Landreman hired as vice president for Student Affairs
After a long search to find the College of Liberal Arts’ new vice president for Student Affairs and dean of students, Lisa Landreman has been hired to assume these positions.
Currently, Landreman is finishing her final weeks at Roger Williams University in Bristol, RI, and preparing for her move to Salem in late June. In an interview with the Collegian, Landreman spoke about the upcoming transition into her new job, and how COVID-19 has affected it.
“A lot of people look at me and say, ‘Really? You’re moving in the middle of a pandemic?’ But really when I started this process, no way we would’ve known it would’ve looked like this,” said Landreman.
Landreman told the Collegian that when she decided she wanted to pursue a vice president position, she was “very selective” with what universities she applied to, and that in her search, Willamette “rose to the top” of her list. She explained that Willamette’s placement in the Colleges That Change Lives list and its commitment to the liberal arts were two aspects that initially attracted her to the campus.
“When I got there, I was so impressed with the students that I met and the staff and the faculty that I met. It just all coalesced, all the things that mattered to me. I just saw myself being able to build a happy life there,” Landreman said about visiting campus for the first time.
When asked what part of her new job she is most excited about, Landreman said she is excited to learn about the intricacies of Willamette, including traditions and special events. She also expressed her excitement to get to know students and the other Student Affairs employees.
“I’m really excited to get to know the student body president and other organization leaders. And reach out and connect to students who feel like they haven’t been connected to before, or don’t even know what a vice president does. I’m hoping that I can reintroduce them to all that is possible when students want to engage with administrators in ways that make Willamette a better place,” she said.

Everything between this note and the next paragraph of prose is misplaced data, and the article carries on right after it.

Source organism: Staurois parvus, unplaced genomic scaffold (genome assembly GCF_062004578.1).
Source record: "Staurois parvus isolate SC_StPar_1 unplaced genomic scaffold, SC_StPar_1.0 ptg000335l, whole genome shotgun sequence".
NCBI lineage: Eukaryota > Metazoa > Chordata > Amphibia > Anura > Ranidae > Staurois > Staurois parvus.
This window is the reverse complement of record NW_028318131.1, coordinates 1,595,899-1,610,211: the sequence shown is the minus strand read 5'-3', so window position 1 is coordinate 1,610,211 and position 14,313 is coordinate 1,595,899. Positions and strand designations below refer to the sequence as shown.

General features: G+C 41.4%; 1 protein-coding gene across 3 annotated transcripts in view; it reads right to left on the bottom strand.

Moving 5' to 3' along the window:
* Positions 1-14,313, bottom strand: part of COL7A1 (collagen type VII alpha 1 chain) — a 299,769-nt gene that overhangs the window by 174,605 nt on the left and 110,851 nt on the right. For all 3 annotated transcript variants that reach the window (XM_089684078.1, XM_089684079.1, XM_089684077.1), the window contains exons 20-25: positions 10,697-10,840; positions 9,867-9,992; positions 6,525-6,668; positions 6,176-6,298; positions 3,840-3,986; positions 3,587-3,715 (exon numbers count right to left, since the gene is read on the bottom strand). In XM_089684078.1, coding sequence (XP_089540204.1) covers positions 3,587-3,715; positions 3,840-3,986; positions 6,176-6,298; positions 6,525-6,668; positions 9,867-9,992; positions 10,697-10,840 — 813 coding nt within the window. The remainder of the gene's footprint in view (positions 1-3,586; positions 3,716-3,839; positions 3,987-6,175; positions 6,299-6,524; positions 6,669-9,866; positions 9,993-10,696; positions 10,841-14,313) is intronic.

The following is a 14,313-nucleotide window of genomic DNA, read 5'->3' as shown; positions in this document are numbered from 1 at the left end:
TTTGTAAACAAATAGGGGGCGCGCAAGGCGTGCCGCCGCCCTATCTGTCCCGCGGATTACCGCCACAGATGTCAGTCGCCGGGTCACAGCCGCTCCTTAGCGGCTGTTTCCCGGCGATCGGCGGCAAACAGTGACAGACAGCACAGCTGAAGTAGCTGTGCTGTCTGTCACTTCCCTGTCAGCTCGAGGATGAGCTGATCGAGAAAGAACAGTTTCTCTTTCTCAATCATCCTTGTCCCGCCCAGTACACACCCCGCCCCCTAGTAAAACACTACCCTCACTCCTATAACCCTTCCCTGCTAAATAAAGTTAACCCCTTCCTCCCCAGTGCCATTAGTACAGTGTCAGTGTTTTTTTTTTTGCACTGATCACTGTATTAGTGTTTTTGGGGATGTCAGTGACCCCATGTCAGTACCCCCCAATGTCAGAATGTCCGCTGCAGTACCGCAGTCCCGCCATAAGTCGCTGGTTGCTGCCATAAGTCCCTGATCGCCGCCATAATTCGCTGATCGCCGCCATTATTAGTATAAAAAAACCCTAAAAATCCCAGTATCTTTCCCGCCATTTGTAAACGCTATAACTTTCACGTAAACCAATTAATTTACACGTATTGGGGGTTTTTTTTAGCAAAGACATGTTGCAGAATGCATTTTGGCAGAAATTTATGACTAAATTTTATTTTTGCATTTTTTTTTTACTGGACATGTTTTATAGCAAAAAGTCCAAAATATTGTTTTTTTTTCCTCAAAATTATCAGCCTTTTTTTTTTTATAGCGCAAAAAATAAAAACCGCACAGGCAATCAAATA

In regards to how the COVID-19 crisis is affecting this transition, she said she is taking things “one day at a time.” The pandemic makes a move across the country more difficult than usual, and has slowed that process down for her.
Even though her official start date is not until July 1, she is already meeting with other administrators to learn more about the University.
“In this time of crisis, I don’t have the luxury of a really long orientation. Sometimes when people start new positions, they have six months to get to know everyone and figure out how it works. My hunch is that I am going to be involved in having to make some tough decisions, as every institution is,” she explained.
As for other ways that COVID-19 may affect her job, Landreman said she understands that the pandemic is affecting every Willamette community member.
“I don’t know enough about how COVID might be impacting the staff that I work with… for all I know, staff could be attending to sick family members, staff and faculty might have children at home. That might change how we think about our work for a little bit, we might have to be creative… We are all impacted, and we need to give each other grace as we figure out how we can deliver the best experience we can for students, while also protecting and considering everyone’s wellbeing.”
Originally from Milwaukee, WI, Landreman’s career in higher education has caused her to live in many states, including Indiana, Michigan and California. This will be her first time living in the Pacific Northwest, though she is familiar with Portland, since her sister used to live there.
“We like to explore whatever is unique or distinctive of whatever city we live in,” said Landreman, noting that she is excited to introduce her husband to Oregon staples like Mt. Hood and the Columbia Gorge.